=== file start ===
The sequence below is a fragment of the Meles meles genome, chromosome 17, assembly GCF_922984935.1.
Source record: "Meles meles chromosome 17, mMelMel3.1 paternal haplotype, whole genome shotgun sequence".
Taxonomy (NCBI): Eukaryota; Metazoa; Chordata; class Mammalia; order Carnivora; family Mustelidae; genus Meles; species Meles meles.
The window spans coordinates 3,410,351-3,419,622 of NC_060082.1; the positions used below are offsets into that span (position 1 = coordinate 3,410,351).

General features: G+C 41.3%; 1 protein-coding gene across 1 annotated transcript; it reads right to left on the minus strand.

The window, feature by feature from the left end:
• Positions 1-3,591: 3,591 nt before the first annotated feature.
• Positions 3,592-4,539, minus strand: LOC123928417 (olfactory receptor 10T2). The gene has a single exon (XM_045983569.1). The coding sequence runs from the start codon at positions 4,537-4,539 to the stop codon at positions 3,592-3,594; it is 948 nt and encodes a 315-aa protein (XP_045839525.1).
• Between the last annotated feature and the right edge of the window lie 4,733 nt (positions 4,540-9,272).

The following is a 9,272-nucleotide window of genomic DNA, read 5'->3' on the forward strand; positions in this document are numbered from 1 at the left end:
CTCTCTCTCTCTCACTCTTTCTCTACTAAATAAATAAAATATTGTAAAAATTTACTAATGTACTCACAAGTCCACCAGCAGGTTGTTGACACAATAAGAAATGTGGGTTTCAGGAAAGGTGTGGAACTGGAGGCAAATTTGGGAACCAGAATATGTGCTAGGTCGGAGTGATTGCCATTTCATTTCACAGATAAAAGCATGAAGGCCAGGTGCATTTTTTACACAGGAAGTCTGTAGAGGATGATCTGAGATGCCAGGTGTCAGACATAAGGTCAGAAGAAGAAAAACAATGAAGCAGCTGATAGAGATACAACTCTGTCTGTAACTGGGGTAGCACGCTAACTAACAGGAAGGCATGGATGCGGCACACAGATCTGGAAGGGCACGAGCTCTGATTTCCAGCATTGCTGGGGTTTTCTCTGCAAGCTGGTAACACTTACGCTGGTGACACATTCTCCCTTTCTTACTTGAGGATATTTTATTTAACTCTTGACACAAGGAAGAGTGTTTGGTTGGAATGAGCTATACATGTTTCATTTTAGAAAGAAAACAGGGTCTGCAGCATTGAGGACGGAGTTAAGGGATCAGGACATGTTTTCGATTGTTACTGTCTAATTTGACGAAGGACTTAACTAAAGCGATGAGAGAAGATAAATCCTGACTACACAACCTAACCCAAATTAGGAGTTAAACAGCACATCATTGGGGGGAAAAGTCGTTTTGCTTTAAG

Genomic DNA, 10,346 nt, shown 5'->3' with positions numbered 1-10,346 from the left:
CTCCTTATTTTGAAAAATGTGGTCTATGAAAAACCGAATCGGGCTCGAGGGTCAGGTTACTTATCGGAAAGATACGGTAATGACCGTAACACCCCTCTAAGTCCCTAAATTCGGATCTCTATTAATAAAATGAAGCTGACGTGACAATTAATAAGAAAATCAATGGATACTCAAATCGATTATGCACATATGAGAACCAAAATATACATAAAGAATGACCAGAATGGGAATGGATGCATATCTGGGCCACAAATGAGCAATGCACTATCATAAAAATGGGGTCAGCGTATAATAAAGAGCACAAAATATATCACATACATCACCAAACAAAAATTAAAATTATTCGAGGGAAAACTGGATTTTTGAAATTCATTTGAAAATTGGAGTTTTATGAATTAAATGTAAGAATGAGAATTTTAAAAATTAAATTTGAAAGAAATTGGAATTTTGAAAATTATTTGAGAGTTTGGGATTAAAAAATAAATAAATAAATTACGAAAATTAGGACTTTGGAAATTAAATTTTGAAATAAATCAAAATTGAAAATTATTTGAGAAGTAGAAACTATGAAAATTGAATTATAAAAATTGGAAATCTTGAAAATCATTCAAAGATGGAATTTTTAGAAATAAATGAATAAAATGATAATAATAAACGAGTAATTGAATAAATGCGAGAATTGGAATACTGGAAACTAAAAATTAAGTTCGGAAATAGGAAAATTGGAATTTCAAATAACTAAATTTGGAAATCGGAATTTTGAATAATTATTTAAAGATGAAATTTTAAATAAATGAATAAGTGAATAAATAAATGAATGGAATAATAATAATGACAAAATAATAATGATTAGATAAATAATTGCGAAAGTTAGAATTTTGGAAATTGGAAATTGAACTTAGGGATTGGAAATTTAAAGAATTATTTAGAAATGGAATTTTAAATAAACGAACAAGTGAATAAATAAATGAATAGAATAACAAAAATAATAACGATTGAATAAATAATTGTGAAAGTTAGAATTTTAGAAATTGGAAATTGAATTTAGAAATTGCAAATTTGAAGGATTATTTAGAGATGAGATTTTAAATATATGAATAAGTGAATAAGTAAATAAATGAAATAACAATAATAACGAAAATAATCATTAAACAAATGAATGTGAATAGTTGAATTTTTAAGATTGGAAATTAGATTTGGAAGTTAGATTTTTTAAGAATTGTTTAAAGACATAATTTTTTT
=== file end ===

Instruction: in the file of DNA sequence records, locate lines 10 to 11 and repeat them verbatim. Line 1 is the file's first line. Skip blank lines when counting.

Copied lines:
The following is a 9,272-nucleotide window of genomic DNA, read 5'->3' on the forward strand; positions in this document are numbered from 1 at the left end:
CTCTCTCTCTCTCACTCTTTCTCTACTAAATAAATAAAATATTGTAAAAATTTACTAATGTACTCACAAGTCCACCAGCAGGTTGTTGACACAATAAGAAATGTGGGTTTCAGGAAAGGTGTGGAACTGGAGGCAAATTTGGGAACCAGAATATGTGCTAGGTCGGAGTGATTGCCATTTCATTTCACAGATAAAAGCATGAAGGCCAGGTGCATTTTTTACACAGGAAGTCTGTAGAGGATGATCTGAGATGCCAGGTGTCAGACATAAGGTCAGAAGAAGAAAAACAATGAAGCAGCTGATAGAGATACAACTCTGTCTGTAACTGGGGTAGCACGCTAACTAACAGGAAGGCATGGATGCGGCACACAGATCTGGAAGGGCACGAGCTCTGATTTCCAGCATTGCTGGGGTTTTCTCTGCAAGCTGGTAACACTTACGCTGGTGACACATTCTCCCTTTCTTACTTGAGGATATTTTATTTAACTCTTGACACAAGGAAGAGTGTTTGGTTGGAATGAGCTATACATGTTTCATTTTAGAAAGAAAACAGGGTCTGCAGCATTGAGGACGGAGTTAAGGGATCAGGACATGTTTTCGATTGTTACTGTCTAATTTGACGAAGGACTTAACTAAAGCGATGAGAGAAGATAAATCCTGACTACACAACCTAACCCAAATTAGGAGTTAAACAGCACATCATTGGGGGGAAAAGTCGTTTTGCTTTAAG